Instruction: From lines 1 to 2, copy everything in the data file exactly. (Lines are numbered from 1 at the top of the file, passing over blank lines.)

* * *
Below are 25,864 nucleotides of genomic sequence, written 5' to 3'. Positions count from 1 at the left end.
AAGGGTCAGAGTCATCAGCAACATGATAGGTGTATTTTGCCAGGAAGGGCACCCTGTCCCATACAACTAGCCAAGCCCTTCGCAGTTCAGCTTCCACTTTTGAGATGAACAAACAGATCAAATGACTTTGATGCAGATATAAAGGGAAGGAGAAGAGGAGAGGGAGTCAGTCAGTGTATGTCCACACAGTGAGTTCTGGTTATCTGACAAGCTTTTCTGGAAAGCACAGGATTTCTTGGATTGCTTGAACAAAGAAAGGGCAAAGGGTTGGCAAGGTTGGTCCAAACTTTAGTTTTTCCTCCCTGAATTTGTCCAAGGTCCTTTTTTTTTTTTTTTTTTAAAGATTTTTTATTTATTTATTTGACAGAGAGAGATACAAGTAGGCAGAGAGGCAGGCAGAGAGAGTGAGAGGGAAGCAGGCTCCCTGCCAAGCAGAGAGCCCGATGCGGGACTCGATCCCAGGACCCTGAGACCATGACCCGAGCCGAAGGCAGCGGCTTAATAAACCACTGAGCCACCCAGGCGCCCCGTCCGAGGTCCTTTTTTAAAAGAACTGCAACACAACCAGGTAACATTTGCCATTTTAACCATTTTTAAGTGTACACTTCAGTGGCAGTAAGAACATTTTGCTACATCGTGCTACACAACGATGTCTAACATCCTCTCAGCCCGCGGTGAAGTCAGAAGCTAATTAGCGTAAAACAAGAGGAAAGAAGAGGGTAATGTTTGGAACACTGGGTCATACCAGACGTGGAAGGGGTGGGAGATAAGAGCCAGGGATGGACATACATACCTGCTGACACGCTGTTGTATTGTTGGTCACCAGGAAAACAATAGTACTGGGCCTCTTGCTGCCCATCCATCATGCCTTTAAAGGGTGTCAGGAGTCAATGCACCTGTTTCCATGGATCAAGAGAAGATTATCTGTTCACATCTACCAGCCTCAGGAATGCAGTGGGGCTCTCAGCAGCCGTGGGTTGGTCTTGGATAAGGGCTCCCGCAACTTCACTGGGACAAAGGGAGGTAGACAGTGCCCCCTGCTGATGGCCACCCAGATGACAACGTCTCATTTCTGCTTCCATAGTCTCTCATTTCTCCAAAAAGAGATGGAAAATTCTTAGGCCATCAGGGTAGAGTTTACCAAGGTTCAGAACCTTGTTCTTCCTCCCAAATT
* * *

Below are 25,864 nucleotides of genomic sequence, written 5' to 3'. Positions count from 1 at the left end.
AAGGGTCAGAGTCATCAGCAACATGATAGGTGTATTTTGCCAGGAAGGGCACCCTGTCCCATACAACTAGCCAAGCCCTTCGCAGTTCAGCTTCCACTTTTGAGATGAACAAACAGATCAAATGACTTTGATGCAGATATAAAGGGAAGGAGAAGAGGAGAGGGAGTCAGTCAGTGTATGTCCACACAGTGAGTTCTGGTTATCTGACAAGCTTTTCTGGAAAGCACAGGATTTCTTGGATTGCTTGAACAAAGAAAGGGCAAAGGGTTGGCAAGGTTGGTCCAAACTTTAGTTTTTCCTCCCTGAATTTGTCCAAGGTCCTTTTTTTTTTTTTTTTTTAAAGATTTTTTATTTATTTATTTGACAGAGAGAGATACAAGTAGGCAGAGAGGCAGGCAGAGAGAGTGAGAGGGAAGCAGGCTCCCTGCCAAGCAGAGAGCCCGATGCGGGACTCGATCCCAGGACCCTGAGACCATGACCCGAGCCGAAGGCAGCGGCTTAATAAACCACTGAGCCACCCAGGCGCCCCGTCCGAGGTCCTTTTTTAAAAGAACTGCAACACAACCAGGTAACATTTGCCATTTTAACCATTTTTAAGTGTACACTTCAGTGGCAGTAAGAACATTTTGCTACATCGTGCTACACAACGATGTCTAACATCCTCTCAGCCCGCGGTGAAGTCAGAAGCTAATTAGCGTAAAACAAGAGGAAAGAAGAGGGTAATGTTTGGAACACTGGGTCATACCAGACGTGGAAGGGGTGGGAGATAAGAGCCAGGGATGGACATACATACCTGCTGACACGCTGTTGTATTGTTGGTCACCAGGAAAACAATAGTACTGGGCCTCTTGCTGCCCATCCATCATGCCTTTAAAGGGTGTCAGGAGTCAATGCACCTGTTTCCATGGATCAAGAGAAGATTATCTGTTCACATCTACCAGCCTCAGGAATGCAGTGGGGCTCTCAGCAGCCGTGGGTTGGTCTTGGATAAGGGCTCCCGCAACTTCACTGGGACAAAGGGAGGTAGACAGTGCCCCCTGCTGATGGCCACCCAGATGACAACGTCTCATTTCTGCTTCCATAGTCTCTCATTTCTCCAAAAAGAGATGGAAAATTCTTAGGCCATCAGGGTAGAGTTTACCAAGGTTCAGAACCTTGTTCTTCCTCCCAAATT